15 13.77 Mean 167.5 5.3 34.13 12.70 15.44 4.3 35.89 6.8512 Mean 4.6854 3.0 83.131 3.5 38.3 5.206 9.331 Mean 84.25 175.3255 4.7 SD 12.375 27.8 74.5 8.1 79.00 171.0439 5.0 45.04 15.75 168.0 5.9 78.050 25.198 24.3 40.18 Median 3.948 28.75 167.0 4.16 0.54 SD 3.811 7.5 1.0 6.5 5.75 170. BMC Public Health (2015) 15:991 Table 1 Summary of study demographics and FTCD scores by study product sequence and overall Page 4 of 12 .8464 6.0 Minimum 2 5 4 4 1 4 1 Maximum 7 6 7 9 6 10 10 D’Ruiz et al.3810 4.03 9.064 SD 6.0 7.5 5.0 4.49 6.403 10.798 25.63 2.91 Mean 30.16 2.41 2.243 6.52 25.93 14.75 172.7 80.8 SD 16.Trait/Test Category/Statistic Study product sequence ABFCED (N = 4) BCADFE (N = 4) CDBEAF (N = 4) DECFBA (N = 4) EFDACB (N = 4) FAEBDC (N = 4) Overall (N = 24) Sex Female 2 (50 %) 2 (50 %) 2 (50 %) 2 (50 %) 2 (50 %) 2 (50 %) 12 (50 %) Male 2 (50 %) 2 (50 %) 2 (50 %) 2 (50 %) 2 (50 %) 2 (50 %) 12 (50 %) American Indian/Alaska Native 1 (25 %) 0 (0 %) 0 (0 %) 0 (0 %) 0 (0 %) 0 (0 %) 1 (4 %) Black or African American 0 (0 %) 1 (25 %) 0 (0 %) 2 (50 %) 0 (0 %) 0 (0 %) 3 (13 %) White 3 (75 %) 3 (75 %) 4 (100 %) 2 (50 %) 4 (100 %) 4 (100 %) 20 (83 %) Hispanic or Latino 1 (25 %) 0 (0 %) 0 (0 %) 0 (0 %) 0 (0 %) 0 (0 %) 1 (4 %) Not Hispanic or Latino 3 (75 %) 4 (100 %) 4 (100 %) 4 (100 %) 4 (100 %) 4 (100 %) 23 (96 %) Race Ethnicity Age (yrs) Height (cm) Weight (kg) BMI (kg/m2) Fagerström Test for Cigarette Dependence Score Mean 38.8 5.015 28.3 SD 2.2 70.14 14.775 8.5 4.8 38.16 2.7622 0.13 10.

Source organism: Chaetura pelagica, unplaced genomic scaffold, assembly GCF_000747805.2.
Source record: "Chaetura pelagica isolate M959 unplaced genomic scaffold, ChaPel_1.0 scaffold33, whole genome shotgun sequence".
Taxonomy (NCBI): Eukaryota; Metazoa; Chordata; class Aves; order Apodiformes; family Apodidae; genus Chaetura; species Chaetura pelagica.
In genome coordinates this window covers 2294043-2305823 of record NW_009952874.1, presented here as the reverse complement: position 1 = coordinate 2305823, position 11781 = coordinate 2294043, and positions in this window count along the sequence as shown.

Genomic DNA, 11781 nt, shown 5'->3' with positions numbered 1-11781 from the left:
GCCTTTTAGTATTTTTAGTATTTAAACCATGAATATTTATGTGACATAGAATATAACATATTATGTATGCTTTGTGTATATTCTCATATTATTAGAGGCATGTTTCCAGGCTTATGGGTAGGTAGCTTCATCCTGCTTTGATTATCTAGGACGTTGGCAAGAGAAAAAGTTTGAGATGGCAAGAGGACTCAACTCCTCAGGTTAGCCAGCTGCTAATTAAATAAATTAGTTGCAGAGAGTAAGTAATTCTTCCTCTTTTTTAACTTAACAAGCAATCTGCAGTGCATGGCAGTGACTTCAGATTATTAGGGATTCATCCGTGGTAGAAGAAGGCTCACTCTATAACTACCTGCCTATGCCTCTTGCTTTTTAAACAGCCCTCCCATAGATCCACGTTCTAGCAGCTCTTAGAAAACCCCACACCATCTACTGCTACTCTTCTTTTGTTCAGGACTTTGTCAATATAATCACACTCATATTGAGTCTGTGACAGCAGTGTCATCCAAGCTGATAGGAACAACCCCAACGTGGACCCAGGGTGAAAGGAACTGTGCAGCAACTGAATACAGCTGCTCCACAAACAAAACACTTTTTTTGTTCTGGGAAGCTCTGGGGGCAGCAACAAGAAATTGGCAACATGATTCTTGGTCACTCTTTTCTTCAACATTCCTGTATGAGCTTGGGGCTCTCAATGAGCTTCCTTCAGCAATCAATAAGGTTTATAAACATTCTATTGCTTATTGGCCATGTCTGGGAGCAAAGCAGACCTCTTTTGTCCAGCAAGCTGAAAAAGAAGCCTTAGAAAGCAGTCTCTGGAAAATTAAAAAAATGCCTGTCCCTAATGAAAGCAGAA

Data analyses Non-compartmental PK and smoking urge parameters were calculated using Phoenix® WinNonlin® Version 6.Time of the maximum smoking urge change-from-baseline from time zero to 30 min.Observed smoking urge change-from-baseline at 90 min. and 11. 30. AEs reported by the subjects or observed by the clinic staff were assessed for severity (mild. or definite) by the Principal Investigator. AUC30–90. and relationship to the study products (unrelated. A study product use-emergent AE was defined as an AE that started or intensified at the time of or after study product usage.  C90 . possible. Assessments occurred within 1 min prior to the −10 (preproduct use). 20. E90. and 90-min PK blood draws. The following pharmacodynamic (PD) parameters were calculated: Pharmacokinetics (PK) . Analyses of variance were performed on the plasma nicotine AUC0–30. 25. Emax0–30. The limit of quantification for nicotine was 0. The smoking urge change-from-baseline was calculated as the difference between the pre-use and post-use smoking urge result for each tested product.3 (Certara. The smoking urge parameters AUEC0–30. and exhaled CO measurements were also obtained at scheduled time points on each product use day. moderate. All e-cigarette products were weighed before and after use. 7. Plasma nicotine was analyzed by LC-MS/MS using validated analytical methods with appropriate quality controls in accordance with applicable FDA Good Laboratory Practice regulations (Title 21 CFR Part 58).maximum observed concentration from time zero to 30 min. blood pressure.  Emaxreduction0–30 . All reported AEs were coded with Medical Dictionary for Regulatory Activities (MedDRA®). 45. and 90 min following the start of the controlled product usage on Days 1. NC). The following PK parameters were calculated: Tolerability evaluations included assessments of AEs.  AUEC0–30 . unlikely.  AUEC30–90 .Area under the effect curve (smoking urge change-from-baseline) from time zero to 30 min.plasma nicotine Tolerability and Adverse Events (AEs) Blood samples for the measurement of plasma nicotine concentrations were taken by direct venipuncture at 10 min prior to. or severe). During ad lib use.  E90 .  AUC30–90 . 60. AUEC30–90. pulse rate. 75. 9. 3.Maximum smoking urge change-from- baseline from time zero to 30 min. and . 5. NJ) from the individual nicotine concentration and smoking urge change-from-baseline data. and C90 parameters. subjects assigned to an e-cigarette or tobacco cigarette product were allowed to use the product as desired for the entire hour (use of the assigned e-cigarette products in an unrestricted manner or smoking as many tobacco cigarettes as they chose) and subjects were responsible for maintaining their own puff counts. 10.  tmax0–30 . Usual brand cigarette flavor (menthol or non-menthol) was included in each of the analyses as a covariate to account for any impact that flavor preference might have had on the results. All statistical summarizations and comparisons were calculated using SAS® Version 9.200 ng/mL.3 (SAS. Participants were asked to rate “how strong is your urge to smoke right now?” by placing a line through a 100 mm line where far left indicated: ‘not at all’ and far right indicated: ‘extremely’. 25. 15. 15.time of the maximum concentration from time zero to 30 min. smoking urge assessments. Blood samples for plasma nicotine determinations. Repeated measures ANOVA with simple contrasts were used to compare the maximum observed concentrations of plasma nicotine within the first 30 min and at 90 min (Cmax0–30 and C90) to the pre-product use concentration. Pharmacodynamics – smoking urge Smoking urge was assessed using a simple and subjective 100 mm visual analog scale (VAS). and at 5. Cmax0–30.Area under the effect curve (smoking urge change-from-baseline) from 30 to 90 min. 5.Maximum smoking urge reduction from baseline from time zero to 30 min.  Cmax0–30 . Princeton. as serious or not serious. 60.0. AEs were recorded by frequency by study product and the number of subjects experiencing product use-emergent AEs. probable. Cary.  Emax0–30 . 30. BMC Public Health (2015) 15:991 Page 5 of 12 use conditions and insights into product use behaviors accompanied by subjective self-assessments of smoking urge.area under the concentration-time curve from 30 to 90 min. Various forms of VAS have been used in e-cigarette studies as a tool for obtaining various subjective effects data associated with e-cigarette use and measuring nicotine and smoking abstinence symptom suppression [6–10].D’Ruiz et al. vital signs and concomitant medications. Version 17.maximum observed concentration at 90 min. The ad lib use period was conducted immediately following the end of the controlled product use session. and a Wilcoxon Signed Rank Test was used for the tmax0–30 parameter to assess differences between the e-cigarettes and the tobacco cigarette.area under the concentration-time curve from time zero to 30 min.  tEmax0–30 . An AE that occurred during the washout period between study products was considered study product use-emergent for the last study product given.  AUC0–30 .